“What did they like?”
Karin Fischer Ausserer takes us back to the time of the Roman legion town.
By Uwe Mauch (Text) and Mario Lang (photo)
Our meeting place today is Michaelerplatz, where we find Karin Fischer Ausserer, the director of the City of Vienna Department of Urban Archaeology, who dives right away into another layer of the city’s history. In the centre of the square are the exposed excavations of Roman houses belonging to the “canabae legionis”, the civilian town serving the legionary camp. “Some of the houses,” she explains, “had underfloor heating and mural paintings.”
She then draws our attention to Herrengasse, leading off from the north-west side of Michaelerplatz. We hear the sound of wagon wheels. Even if they belong to a fiactre on the modern cobblestones, they still remind us of the past, since the old Limes road from Klosterneuburg passed through here and continued along Rennweg to Carnuntum.
“My heart belongs to Roman Vienna,” says our guide in her distinctive accent. The daughter of a South Tyrolean mining family, she was born and went to school in Merano. After leaving school she came to study in Vienna. That was in 1983, shortly before the cinema premiere of the first Indiana Jones film. She didn’t need this extra inspiration, however: “Even at the age of eleven or twelve I was curious to know how it is possible to relate stories and myths that are over 2,000 years old.”
The archaeologist tells us that the Graben in the heart of the city centre today was also outside the Roman legion town and was part of the defensive fortifications outside the city walls – hence, incidentally, the name Graben, which means “ditch”.
She is quick to rectify a misconception that many people hold: “Roman Vienna was founded by legionaries and in its heyday could accommodate 6,000 soldiers. But in the 350 years that the Romans were here, they waged war for a maximum of fifty years altogether.” If only our Latin and Greek teachers had been taught by her! “I’m not interested in wars and emperors. I’m interested in the people. What did they cook? What did they eat? How did they live? What problems did they have? What did they like?”
Karin Fischer Ausserer had to work hard to become what she is today. She would like to have finished her studies in peace, but her husband became ill and she had to work in a drugstore while she was studying. Not that this did her any harm, she points out. After years as a congress organiser, her predecessor invited her to join the municipal archaeology department. Today she is head of the department, which is part of Wien Museum. She is proud that her thirty-two colleagues are no longer out-of-work part-timers but full-time employees who can pursue a career discovering the history of Vienna.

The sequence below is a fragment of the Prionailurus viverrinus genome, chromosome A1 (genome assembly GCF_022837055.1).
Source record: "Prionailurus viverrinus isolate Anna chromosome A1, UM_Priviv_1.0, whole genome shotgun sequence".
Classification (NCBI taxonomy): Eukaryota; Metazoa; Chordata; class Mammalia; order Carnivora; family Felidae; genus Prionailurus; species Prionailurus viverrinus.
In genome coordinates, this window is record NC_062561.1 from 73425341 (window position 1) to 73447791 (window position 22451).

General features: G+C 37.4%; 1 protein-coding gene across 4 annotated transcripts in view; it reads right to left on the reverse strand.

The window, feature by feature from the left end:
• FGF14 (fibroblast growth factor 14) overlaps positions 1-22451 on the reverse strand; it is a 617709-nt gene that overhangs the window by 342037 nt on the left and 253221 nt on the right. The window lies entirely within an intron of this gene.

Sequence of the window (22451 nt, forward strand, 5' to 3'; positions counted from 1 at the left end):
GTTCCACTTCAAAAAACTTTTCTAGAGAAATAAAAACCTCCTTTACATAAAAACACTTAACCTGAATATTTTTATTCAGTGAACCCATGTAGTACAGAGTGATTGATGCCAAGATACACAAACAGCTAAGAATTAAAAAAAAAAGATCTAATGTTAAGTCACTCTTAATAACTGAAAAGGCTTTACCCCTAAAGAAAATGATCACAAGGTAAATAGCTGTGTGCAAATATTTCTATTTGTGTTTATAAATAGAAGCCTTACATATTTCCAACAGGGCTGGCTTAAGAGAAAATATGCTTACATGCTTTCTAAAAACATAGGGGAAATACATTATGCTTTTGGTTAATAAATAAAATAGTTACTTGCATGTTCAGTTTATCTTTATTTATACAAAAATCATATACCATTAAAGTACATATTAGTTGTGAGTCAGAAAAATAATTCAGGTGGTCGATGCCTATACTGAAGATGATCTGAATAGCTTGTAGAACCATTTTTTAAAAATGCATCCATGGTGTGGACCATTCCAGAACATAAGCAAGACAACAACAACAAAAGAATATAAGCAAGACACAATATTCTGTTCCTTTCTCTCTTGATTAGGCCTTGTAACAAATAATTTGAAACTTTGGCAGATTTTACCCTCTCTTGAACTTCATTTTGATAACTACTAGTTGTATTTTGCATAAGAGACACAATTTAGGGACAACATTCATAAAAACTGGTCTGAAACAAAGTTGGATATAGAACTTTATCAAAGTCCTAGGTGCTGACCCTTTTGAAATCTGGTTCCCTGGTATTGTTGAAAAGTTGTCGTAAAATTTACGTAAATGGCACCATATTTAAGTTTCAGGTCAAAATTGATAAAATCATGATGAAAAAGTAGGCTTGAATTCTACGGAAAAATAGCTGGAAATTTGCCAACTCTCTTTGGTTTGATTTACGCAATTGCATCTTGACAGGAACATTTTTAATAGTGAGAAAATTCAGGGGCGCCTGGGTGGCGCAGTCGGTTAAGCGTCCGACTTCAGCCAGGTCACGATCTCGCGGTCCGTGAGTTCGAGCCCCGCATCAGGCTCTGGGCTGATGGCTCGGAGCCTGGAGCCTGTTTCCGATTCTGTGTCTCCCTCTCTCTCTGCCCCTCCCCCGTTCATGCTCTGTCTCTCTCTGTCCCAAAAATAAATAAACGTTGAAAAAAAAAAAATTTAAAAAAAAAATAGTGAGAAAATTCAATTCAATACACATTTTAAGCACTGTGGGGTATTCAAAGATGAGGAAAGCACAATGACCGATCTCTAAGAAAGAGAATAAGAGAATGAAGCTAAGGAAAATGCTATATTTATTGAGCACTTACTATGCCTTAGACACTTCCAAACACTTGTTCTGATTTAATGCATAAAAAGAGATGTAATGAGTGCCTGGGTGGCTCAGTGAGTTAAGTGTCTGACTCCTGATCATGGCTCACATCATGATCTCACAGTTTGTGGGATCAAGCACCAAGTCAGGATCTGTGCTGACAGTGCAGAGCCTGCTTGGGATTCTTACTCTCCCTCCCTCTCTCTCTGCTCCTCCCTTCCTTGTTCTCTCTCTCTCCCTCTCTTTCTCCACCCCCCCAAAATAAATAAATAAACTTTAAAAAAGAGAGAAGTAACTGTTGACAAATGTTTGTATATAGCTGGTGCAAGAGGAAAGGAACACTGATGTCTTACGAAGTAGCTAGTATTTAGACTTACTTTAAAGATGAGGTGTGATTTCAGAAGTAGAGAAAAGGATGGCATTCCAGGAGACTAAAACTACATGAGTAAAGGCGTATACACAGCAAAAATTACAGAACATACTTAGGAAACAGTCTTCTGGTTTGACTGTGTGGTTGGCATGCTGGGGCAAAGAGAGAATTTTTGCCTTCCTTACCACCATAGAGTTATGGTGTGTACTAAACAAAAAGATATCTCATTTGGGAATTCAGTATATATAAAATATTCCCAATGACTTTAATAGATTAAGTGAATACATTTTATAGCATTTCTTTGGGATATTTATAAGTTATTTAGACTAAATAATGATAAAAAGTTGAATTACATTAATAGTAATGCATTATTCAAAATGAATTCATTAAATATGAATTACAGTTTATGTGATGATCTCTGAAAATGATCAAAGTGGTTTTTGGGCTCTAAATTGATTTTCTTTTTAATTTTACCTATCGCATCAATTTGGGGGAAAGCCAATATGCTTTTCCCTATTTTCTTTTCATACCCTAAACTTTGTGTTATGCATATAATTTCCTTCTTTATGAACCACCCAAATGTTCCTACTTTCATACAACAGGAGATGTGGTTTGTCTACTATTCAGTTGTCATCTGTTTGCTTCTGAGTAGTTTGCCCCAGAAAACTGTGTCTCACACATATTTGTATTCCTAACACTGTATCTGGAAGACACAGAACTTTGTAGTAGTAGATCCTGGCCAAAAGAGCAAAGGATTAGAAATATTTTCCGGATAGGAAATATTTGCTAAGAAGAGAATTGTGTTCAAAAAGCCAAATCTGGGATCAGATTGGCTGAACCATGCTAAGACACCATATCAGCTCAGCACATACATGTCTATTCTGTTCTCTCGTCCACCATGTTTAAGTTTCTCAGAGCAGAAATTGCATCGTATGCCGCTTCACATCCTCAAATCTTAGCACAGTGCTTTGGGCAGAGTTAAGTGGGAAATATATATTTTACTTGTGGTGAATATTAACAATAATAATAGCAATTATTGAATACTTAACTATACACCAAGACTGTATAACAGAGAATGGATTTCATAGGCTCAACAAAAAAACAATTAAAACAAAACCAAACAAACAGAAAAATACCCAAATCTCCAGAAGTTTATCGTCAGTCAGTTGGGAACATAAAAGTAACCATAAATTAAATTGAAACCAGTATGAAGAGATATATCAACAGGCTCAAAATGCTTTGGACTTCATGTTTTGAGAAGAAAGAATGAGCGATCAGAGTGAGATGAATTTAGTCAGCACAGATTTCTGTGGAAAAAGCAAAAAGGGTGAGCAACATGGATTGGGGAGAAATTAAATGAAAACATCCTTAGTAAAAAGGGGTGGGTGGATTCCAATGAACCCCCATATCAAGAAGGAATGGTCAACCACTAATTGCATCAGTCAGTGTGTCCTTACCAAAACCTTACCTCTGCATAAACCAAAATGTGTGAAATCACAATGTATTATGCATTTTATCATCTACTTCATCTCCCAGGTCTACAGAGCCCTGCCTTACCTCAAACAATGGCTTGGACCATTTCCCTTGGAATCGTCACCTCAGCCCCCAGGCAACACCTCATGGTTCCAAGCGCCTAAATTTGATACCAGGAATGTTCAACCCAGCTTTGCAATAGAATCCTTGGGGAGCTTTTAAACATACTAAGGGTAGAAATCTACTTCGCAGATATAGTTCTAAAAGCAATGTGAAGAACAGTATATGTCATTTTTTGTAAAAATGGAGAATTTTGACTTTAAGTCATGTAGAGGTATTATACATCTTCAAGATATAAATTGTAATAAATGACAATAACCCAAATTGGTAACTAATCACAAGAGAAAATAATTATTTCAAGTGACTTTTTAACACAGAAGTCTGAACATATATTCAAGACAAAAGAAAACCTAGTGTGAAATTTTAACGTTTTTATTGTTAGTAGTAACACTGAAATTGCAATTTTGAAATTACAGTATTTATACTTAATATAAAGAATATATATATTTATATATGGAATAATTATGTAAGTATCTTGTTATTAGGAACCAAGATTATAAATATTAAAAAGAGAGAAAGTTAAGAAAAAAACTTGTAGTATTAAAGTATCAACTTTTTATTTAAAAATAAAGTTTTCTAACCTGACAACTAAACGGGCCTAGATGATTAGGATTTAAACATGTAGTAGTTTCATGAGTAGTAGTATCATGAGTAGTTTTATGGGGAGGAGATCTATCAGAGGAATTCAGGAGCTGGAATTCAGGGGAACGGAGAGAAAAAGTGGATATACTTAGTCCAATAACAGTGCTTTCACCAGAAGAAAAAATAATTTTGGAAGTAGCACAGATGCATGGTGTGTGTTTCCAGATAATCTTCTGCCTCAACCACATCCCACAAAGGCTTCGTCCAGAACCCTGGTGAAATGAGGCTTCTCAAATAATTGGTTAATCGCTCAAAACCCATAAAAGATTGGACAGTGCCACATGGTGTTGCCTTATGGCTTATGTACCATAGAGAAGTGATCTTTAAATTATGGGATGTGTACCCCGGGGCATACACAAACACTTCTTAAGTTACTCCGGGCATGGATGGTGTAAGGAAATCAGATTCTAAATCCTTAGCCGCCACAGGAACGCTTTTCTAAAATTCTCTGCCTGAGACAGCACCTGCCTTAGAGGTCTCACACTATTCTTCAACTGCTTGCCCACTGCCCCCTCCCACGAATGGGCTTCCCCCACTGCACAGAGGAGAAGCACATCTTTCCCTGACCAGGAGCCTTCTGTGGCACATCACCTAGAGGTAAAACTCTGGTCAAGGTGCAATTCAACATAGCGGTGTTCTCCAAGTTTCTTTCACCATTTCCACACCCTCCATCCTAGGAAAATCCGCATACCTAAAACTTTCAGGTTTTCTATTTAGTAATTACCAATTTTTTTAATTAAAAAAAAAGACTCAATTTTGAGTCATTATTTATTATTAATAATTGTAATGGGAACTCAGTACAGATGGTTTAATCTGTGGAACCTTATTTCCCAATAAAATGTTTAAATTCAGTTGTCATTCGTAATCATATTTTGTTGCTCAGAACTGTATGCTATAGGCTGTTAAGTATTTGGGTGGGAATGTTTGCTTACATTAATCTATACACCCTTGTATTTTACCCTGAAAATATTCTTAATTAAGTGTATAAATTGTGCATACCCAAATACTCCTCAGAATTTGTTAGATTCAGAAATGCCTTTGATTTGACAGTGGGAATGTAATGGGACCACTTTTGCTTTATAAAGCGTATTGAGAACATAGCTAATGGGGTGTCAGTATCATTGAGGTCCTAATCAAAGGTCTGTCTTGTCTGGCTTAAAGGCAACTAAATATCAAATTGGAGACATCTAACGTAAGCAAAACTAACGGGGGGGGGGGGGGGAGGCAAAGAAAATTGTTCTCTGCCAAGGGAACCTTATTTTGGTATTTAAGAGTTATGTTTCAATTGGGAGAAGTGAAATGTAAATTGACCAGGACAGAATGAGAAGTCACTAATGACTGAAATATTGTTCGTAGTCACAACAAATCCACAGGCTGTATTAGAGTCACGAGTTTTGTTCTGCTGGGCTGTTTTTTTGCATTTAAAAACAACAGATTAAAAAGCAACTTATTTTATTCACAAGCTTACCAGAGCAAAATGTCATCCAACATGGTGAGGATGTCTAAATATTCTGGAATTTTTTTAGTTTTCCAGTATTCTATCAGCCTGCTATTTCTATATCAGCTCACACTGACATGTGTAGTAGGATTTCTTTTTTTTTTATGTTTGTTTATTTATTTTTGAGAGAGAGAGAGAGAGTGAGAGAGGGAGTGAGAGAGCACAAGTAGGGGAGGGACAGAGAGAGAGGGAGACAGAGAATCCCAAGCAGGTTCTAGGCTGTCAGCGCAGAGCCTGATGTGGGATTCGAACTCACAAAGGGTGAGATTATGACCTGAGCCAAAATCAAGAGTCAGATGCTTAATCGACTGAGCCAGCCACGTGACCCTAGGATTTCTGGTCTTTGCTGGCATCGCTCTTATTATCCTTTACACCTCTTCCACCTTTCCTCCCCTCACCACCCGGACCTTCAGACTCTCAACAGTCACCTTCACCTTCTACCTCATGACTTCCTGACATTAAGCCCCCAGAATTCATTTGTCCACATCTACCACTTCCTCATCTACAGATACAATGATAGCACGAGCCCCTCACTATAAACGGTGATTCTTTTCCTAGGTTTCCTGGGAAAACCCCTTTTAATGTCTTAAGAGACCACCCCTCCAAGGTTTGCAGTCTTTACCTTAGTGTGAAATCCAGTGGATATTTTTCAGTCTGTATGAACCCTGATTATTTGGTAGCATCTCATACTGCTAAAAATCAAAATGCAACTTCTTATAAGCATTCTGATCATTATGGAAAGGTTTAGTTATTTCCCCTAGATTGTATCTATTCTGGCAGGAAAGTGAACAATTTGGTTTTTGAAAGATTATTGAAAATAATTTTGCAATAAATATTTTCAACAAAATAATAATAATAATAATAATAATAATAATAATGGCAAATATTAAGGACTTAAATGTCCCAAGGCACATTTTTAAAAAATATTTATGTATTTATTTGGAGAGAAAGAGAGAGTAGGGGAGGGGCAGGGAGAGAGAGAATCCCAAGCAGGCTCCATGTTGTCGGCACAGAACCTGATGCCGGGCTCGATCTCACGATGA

It is a pleasure to follow her around the city. Under the polished stone slabs in the pedestrian zone there are 7,000 years of the history of humanity. “There are not many cities in Europe with such a long history of settlement.”
We are now on a large square called Hof. In the 1960s the first Babenberg castle had to give way here to an underground car park. Its underground foundations were destroyed – a dark chapter in the eyes of the archaeologist. “Not all old things are bad,” she insists. “We need to accept the old in order to create new things.” This message has finally been understood by the building industry. “The situation has changed considerably in the last few years.” Many builders understand that if they destroy these old walls, they are gone forever. They can be preserved, however, by building over and next to them.
Why is there a high bridge over the Tiefer Graben, we ask. The archaeologist explains that this used to be the natural path of the Ottakring stream as made its way to the Danube – at least until the river was regulated.
She concludes by saying: “Our forefathers had the same needs as we do, but they didn’t have as many raw materials or the same technical tools.” They were forced to farm sustainably, long before the modern idea of sustainability was invented. From excavations of Roman refuse dumps, for example, we discover that if the handle broke off a mug, they didn’t throw it away but found another use for it. When glass broke it was remelted.”
Another wonder of Vienna. The architect offers free guided tours for groups of fifteen or more. Registration at 01/4000-81 158.
Uwe Mauch is a journalist with the Austrian daily Kurier, Mario Lang is a Vienna-based photographer. The series Lokalmatadore (Local Heroes) has been appearing in every issue of Vienna’s bi-monthly street paper Augustin since early 2000. Every second Wednesday you can buy the new issues from the Augustin vendor of your choice. The Lokalmatadore book of portraits (in German) is available in the bookstore Bücher am Spitz: www.buecheramspitz.com.